- Sandy Bulcher, mother of Jordan, age 14, classic MSUD
- Adrienne and Irv Geffen, parents of Elan, age 19, MSUD variant
- Susan Jasin, mother of Jake, age 4, classic MSUD
- Claude Mayberry, grandfather of Matthew, age 11, classic MSUD
- Denise Pinskey, mother of Zach, age 8, classic MSUD
- Tibbie Turner, mother of Nik, age 21, MSUD variant
- Michael Woorman, MSUD adult, age 29, MSUD variant
Discussing strategies: Left to right: Sandy Bulcher, Denise Pinskey, Irv Geffen, Adrienne Geffen, Tibbie Turner, Michael Woorman.
Prior to meeting with the NIH staff, the support group representatives met to discuss a strategy. Irv Geffen was appointed facilitator of the group because he had prior experience in this role. Our meeting started promptly at 11a.m. Staff present from the NIH included: Catherine McKeon, Ph.D., National Institute of Diabetes and Digestive and Kidney Diseases (NIDDK); Richard Farishian, Ph.D., NIDDK Policy office; Stephen Groft, Pharm. D., Office of Rare Disease; Mary Lou Oster Granite, Ph.D., National Institute of Child Health and Human Development.
We parents presented a brief description of our child's particular situation, including challenges and achievements. It was emotional to talk about our child's daily struggles. Michael Woorman, an adult with MSUD who is married to a woman with classic MSUD, shared his concerns about the financial impact of the cost of formula on his family. Other concerns included frustration with the lack of MSUD research, the slow progress in improving treatment, and the absence of standardized care. We also expressed concern about the long term outlook for those with MSUD and their quality of life. The NIH staff listened attentively to our family stories and concerns.
Dr. Catherine McKeon of the NIH explained how grants are funded. The process begins with investigators sending proposals to the NIH. A review board evaluates each application for merit, and grants are chosen for funding based on scientific merit and scientific priorities. Dr. McKeon then gave us an update on MSUD research funded by the NIH - there are currently three grants for ongoing studies. She also told us that the NIH denied funding for Dr. Harbhajan S. Paul's research with the MSUD mouse model because it is funding gene therapy research similar to his that could potentially benefit MSUD.
Next, we discussed the addition to the Appropriations Bill of language regarding NIH funding of MSUD research. We were surprised to learn the significance of this addition. The NIH will need to look more closely at MSUD research if the bill passes, which has the potential to benefit all of us. We also discussed several ways to increase the visibility of our organization, including more active participation in NORD (National Organization of Rare Diseases) and the Genetic Alliance.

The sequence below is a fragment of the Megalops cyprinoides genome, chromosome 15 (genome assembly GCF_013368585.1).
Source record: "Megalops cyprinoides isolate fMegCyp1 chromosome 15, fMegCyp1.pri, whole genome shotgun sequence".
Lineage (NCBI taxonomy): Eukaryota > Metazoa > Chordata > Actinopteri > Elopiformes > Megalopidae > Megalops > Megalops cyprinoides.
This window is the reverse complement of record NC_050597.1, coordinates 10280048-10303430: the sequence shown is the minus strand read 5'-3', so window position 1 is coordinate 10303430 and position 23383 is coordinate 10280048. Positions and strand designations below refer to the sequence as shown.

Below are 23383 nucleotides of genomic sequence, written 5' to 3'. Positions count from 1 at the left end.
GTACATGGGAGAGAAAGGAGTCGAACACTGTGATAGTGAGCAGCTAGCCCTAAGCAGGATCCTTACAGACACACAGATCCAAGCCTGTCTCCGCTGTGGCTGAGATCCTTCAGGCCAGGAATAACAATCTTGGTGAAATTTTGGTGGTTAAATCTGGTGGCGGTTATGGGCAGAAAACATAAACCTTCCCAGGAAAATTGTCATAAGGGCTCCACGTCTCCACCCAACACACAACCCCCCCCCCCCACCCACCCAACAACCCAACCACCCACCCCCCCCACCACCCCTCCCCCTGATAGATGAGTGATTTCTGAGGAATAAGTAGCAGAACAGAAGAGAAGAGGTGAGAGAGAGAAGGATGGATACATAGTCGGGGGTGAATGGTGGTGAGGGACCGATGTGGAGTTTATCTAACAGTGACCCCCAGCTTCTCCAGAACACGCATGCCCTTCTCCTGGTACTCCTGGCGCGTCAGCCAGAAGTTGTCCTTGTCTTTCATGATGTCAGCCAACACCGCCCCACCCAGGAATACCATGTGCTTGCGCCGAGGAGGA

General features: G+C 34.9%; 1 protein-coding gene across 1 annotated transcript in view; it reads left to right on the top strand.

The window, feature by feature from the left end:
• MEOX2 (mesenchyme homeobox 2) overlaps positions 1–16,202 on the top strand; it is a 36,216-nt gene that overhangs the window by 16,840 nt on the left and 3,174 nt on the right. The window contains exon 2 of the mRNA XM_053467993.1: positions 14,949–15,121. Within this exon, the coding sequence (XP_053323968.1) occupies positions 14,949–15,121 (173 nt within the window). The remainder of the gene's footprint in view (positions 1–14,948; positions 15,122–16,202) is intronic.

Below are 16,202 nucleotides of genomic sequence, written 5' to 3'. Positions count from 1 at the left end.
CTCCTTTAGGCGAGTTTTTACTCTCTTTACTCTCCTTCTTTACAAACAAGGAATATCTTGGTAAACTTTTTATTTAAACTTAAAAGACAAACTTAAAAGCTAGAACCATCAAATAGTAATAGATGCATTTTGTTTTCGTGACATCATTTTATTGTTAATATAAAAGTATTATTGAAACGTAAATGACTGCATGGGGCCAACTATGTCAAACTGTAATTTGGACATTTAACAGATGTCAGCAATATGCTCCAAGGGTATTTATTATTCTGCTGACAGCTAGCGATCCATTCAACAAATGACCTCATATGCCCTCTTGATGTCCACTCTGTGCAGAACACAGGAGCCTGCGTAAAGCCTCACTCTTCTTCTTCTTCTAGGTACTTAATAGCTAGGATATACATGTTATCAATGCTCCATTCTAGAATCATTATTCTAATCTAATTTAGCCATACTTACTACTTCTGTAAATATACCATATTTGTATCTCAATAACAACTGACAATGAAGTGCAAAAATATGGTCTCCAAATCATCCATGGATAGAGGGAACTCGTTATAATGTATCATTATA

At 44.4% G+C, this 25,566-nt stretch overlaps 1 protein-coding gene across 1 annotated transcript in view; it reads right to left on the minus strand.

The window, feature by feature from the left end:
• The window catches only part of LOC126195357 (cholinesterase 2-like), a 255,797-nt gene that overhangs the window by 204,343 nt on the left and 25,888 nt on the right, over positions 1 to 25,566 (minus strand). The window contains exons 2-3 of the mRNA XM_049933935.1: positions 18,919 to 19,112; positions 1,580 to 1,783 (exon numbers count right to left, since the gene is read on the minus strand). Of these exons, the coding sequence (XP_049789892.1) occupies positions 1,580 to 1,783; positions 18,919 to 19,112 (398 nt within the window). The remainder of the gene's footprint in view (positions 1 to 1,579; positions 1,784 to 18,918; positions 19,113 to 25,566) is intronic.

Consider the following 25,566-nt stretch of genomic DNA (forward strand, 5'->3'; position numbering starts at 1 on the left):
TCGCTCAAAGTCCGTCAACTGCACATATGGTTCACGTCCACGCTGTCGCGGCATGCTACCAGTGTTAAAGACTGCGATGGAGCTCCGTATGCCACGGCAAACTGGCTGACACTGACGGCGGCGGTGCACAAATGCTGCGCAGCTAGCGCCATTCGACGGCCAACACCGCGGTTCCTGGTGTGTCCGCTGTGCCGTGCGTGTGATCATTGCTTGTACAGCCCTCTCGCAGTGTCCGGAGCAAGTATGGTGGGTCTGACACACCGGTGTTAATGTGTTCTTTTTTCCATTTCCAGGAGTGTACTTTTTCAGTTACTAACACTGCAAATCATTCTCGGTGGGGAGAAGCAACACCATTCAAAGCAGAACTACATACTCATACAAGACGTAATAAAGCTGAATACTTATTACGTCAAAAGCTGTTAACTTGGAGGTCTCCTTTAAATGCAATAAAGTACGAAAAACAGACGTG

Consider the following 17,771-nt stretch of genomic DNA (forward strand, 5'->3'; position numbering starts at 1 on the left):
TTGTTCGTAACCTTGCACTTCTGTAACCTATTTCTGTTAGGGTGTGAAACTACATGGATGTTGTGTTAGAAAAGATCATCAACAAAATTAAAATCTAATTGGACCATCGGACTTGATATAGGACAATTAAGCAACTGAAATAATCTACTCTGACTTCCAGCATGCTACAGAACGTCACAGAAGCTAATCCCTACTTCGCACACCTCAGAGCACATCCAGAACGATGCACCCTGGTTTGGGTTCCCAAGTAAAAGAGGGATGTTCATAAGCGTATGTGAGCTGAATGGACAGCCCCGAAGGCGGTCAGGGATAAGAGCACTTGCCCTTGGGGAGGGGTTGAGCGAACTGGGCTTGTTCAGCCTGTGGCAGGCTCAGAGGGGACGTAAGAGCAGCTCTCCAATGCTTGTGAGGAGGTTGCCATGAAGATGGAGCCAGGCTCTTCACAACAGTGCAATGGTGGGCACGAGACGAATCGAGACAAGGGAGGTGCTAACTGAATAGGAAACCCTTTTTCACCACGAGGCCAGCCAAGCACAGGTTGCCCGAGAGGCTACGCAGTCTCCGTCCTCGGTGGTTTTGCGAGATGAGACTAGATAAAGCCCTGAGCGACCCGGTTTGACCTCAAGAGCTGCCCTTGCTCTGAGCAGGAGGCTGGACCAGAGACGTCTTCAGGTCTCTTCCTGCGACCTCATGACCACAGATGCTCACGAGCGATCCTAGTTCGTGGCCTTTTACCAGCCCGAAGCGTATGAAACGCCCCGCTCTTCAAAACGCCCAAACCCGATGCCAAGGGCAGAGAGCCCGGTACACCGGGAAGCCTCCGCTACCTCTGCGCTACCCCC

The apparent lack of young researchers interested in MSUD was a concern of the NIH staff. To deal with this problem, there are several things that we can do as an organization. One is to contact the SIMD (Society of Inherited Metabolic Disorders) and share our concern over the lack of MSUD research. The NIH staff offered to contact local researchers in an attempt to increase interest in this research. They also offered to review current research and determine if any can directly benefit MSUD. It could also prove beneficial to invite prospective researchers to our Symposium.
As we are all aware, treatment for MSUD varies greatly from clinic to clinic. We were excited to learn that the NIH is willing to host a satellite meeting of physicians involved in treating MSUD to discuss standardized care and treatment. This meeting would be in conjunction with other meetings that physicians would be attending at the NIH.
Our meeting with the NIH staff ended at 1 p.m. Those present felt that it was very productive, and we look forward to progress in the areas that we discussed. This meeting was clearly the first step in forming a relationship between our MSUD Family Support Group and the NIH. It is of great importance to have a volunteer to act as a liaison between the two groups. We need to keep an active path of communication and follow up on suggestions offered to us. We will discuss this further at the Symposium in July.
*The NIH is the major funding agency for academic health research. It comprises 27 separate institutes and centers and is one of eight health agencies of the Public Health Service which, in turn, is part of the U.S. Department of Health and Human Services. It is a large agency with 17,000 employees, 10,000 of whom are scientists. The goal of NIH research is to acquire new knowledge to help prevent, detect, diagnose, and treat disease and disability, from the rarest genetic disorder to the common cold. NIH conducts research in its own laboratories; supports the research of non-federal scientists in universities, medical schools, hospitals, and research institutions throughout the country and abroad; helps in the training of research investigators; and fosters communication of medical and health sciences information.
NIH meets MSUD representatives, left to right: Front - MaryLou Oster Granite, Ph.D., Denise Pinskey, Tibbie Turner, Michael Woorman, Catherine McKeon, Ph.D., Back - Adrienne Geffen, Irv Geffen, Sandy Bulcher, Richard Farishian, Ph.D., Stephen Groft, Pharm.D., Claude Mayberry, Susan Jasin.